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Correction: Composting Chicken Waste story

4/27/2013 8:00 PM
By Associated Press

SEAFORD, Del. (AP) — In a story April 26 about Perdue Farms Inc.'s plans for handling chicken waste, The Associated Press reported erroneously that engineers with the company were working on two new methods. In fact, only one method, that of using a breathable fabric to help compost the waste, is under development. Also, the engineers work for US AgriSoil, which is partnering with Perdue, not Perdue.

A corrected version of the story is below:

Perdue, partner developing way to compost chicken waste

Perdue Farms, partner developing way to compost, reuse chicken waste in Delaware

SEAFORD, Del. (AP) — Engineers working with Perdue Farms are working on a method of composting chicken waste in Delaware and on Maryland's Eastern Shore that could also control pollution.

Perdue already recycles litter at a Seaford-area plant by heating it, forming it into pellets and selling it as fertilizer to farms.

A second method that engineers for US AgriSoil, which is partnering with Perdue, are developing involves adding wood, water and hatchery waste to poultry litter. It would then compost the material under breathable fabric that would let water vapor escape, allow air in and keep rainwater out. The process would turn the material into a nutrient-rich product for adding to soil. Bacteria would be killed by the heat of decomposition.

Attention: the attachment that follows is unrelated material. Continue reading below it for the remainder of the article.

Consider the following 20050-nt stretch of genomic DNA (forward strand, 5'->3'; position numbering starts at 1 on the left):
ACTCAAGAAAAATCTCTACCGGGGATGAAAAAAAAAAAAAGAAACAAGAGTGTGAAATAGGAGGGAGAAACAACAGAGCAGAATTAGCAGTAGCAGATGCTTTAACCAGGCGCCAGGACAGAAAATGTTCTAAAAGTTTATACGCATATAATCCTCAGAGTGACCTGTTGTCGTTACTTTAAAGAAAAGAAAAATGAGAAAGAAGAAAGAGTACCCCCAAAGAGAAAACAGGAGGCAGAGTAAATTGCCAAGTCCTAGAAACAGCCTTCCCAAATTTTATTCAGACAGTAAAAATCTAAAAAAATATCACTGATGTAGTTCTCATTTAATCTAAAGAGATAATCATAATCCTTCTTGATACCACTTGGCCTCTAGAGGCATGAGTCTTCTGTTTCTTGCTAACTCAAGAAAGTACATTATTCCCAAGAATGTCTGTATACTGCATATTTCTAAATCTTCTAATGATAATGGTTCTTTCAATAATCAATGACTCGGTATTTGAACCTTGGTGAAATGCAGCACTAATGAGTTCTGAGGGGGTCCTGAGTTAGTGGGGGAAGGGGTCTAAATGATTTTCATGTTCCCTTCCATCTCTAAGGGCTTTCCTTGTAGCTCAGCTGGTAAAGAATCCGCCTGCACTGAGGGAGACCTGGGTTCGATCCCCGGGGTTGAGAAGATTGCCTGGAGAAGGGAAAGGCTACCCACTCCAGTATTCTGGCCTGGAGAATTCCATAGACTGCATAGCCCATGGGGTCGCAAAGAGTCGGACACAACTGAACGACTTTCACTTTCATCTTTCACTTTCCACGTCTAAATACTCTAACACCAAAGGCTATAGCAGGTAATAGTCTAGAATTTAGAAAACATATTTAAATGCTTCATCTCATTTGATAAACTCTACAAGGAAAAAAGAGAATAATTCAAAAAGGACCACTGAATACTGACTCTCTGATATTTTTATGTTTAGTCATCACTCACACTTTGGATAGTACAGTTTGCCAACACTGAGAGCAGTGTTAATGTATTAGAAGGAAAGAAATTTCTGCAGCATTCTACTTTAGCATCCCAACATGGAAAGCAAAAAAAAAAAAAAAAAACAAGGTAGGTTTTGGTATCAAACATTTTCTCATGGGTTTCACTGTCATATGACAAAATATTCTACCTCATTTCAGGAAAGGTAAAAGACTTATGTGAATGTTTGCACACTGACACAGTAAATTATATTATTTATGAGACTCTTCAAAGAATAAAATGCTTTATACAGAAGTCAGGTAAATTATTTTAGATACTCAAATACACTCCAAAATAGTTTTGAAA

Perdue presented the method to the Sussex County Planning and Zoning Commission as more environmentally friendly than a current method of spreading chicken waste on fields.

"The entire point of this whole project is to take existing nutrients that are a byproduct of agriculture and contain them," said engineer Ken Christenbury of US AgriSoil.

The effort drew praise from an environmental group, the Inland Bays Foundation, at a hearing Thursday. Board member Doug Parham called the idea of waterproof, breathable fabric stretched over piles of compost "a potentially elegant solution" to poultry industry pollution.

Neighbors of the composting plant said they are concerned the process could increase bad odors. Perdue officials said the composting fabric would help control odors and that a building used to receive litter would have an air filter.


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